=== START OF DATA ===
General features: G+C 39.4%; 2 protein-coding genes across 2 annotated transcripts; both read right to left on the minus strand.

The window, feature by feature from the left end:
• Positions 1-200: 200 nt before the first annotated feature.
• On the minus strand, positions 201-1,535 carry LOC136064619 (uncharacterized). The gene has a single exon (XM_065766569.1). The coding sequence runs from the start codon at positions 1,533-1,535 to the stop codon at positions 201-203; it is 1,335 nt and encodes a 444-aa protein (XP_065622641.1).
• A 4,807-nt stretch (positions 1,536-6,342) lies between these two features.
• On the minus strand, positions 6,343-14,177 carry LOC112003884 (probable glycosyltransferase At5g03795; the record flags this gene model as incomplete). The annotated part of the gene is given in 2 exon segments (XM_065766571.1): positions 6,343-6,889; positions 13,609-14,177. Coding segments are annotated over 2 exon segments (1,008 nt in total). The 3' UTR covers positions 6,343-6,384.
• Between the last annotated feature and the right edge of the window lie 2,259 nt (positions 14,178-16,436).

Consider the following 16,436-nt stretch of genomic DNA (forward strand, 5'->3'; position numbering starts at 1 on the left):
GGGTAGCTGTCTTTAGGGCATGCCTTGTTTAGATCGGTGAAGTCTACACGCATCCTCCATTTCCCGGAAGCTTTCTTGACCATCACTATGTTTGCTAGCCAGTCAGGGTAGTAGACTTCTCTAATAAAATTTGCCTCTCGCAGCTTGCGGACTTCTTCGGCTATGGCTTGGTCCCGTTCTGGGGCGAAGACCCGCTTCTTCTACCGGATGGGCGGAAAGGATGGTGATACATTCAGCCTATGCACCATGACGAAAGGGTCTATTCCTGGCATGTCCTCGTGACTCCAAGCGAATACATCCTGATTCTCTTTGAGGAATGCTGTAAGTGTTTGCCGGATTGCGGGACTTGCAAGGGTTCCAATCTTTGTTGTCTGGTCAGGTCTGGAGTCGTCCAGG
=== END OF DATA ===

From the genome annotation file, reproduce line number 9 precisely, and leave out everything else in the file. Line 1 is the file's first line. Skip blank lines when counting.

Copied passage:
GGGTAGCTGTCTTTAGGGCATGCCTTGTTTAGATCGGTGAAGTCTACACGCATCCTCCATTTCCCGGAAGCTTTCTTGACCATCACTATGTTTGCTAGCCAGTCAGGGTAGTAGACTTCTCTAATAAAATTTGCCTCTCGCAGCTTGCGGACTTCTTCGGCTATGGCTTGGTCCCGTTCTGGGGCGAAGACCCGCTTCTTCTACCGGATGGGCGGAAAGGATGGTGATACATTCAGCCTATGCACCATGACGAAAGGGTCTATTCCTGGCATGTCCTCGTGACTCCAAGCGAATACATCCTGATTCTCTTTGAGGAATGCTGTAAGTGTTTGCCGGATTGCGGGACTTGCAAGGGTTCCAATCTTTGTTGTCTGGTCAGGTCTGGAGTCGTCCAGG